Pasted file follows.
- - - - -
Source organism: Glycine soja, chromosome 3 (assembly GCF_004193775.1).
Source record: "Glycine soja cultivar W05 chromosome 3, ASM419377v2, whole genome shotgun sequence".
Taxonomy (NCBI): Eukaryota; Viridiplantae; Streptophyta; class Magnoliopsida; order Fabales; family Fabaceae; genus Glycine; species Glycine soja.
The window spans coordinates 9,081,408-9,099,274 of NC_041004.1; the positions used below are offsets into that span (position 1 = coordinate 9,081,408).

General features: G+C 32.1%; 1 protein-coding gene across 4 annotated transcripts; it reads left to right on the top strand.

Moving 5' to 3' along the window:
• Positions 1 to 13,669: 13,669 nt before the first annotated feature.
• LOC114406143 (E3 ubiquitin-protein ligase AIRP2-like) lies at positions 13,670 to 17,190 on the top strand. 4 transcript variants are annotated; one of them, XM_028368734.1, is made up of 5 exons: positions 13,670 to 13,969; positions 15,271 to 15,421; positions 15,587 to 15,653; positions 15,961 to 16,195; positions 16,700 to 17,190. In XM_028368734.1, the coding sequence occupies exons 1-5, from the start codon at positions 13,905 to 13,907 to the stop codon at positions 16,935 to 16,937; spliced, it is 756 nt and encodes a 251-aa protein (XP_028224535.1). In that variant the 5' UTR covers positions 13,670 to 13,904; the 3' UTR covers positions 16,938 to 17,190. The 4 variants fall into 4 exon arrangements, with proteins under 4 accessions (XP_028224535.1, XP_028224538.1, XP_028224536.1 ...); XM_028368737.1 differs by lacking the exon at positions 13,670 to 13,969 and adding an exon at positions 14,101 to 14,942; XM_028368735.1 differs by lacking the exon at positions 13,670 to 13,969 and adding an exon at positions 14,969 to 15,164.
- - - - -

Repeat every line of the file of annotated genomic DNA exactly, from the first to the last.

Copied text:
Source organism: Glycine soja, chromosome 3 (assembly GCF_004193775.1).
Source record: "Glycine soja cultivar W05 chromosome 3, ASM419377v2, whole genome shotgun sequence".
Taxonomy (NCBI): Eukaryota; Viridiplantae; Streptophyta; class Magnoliopsida; order Fabales; family Fabaceae; genus Glycine; species Glycine soja.
The window spans coordinates 9,081,408-9,099,274 of NC_041004.1; the positions used below are offsets into that span (position 1 = coordinate 9,081,408).

General features: G+C 32.1%; 1 protein-coding gene across 4 annotated transcripts; it reads left to right on the top strand.

Moving 5' to 3' along the window:
• Positions 1 to 13,669: 13,669 nt before the first annotated feature.
• LOC114406143 (E3 ubiquitin-protein ligase AIRP2-like) lies at positions 13,670 to 17,190 on the top strand. 4 transcript variants are annotated; one of them, XM_028368734.1, is made up of 5 exons: positions 13,670 to 13,969; positions 15,271 to 15,421; positions 15,587 to 15,653; positions 15,961 to 16,195; positions 16,700 to 17,190. In XM_028368734.1, the coding sequence occupies exons 1-5, from the start codon at positions 13,905 to 13,907 to the stop codon at positions 16,935 to 16,937; spliced, it is 756 nt and encodes a 251-aa protein (XP_028224535.1). In that variant the 5' UTR covers positions 13,670 to 13,904; the 3' UTR covers positions 16,938 to 17,190. The 4 variants fall into 4 exon arrangements, with proteins under 4 accessions (XP_028224535.1, XP_028224538.1, XP_028224536.1 ...); XM_028368737.1 differs by lacking the exon at positions 13,670 to 13,969 and adding an exon at positions 14,101 to 14,942; XM_028368735.1 differs by lacking the exon at positions 13,670 to 13,969 and adding an exon at positions 14,969 to 15,164.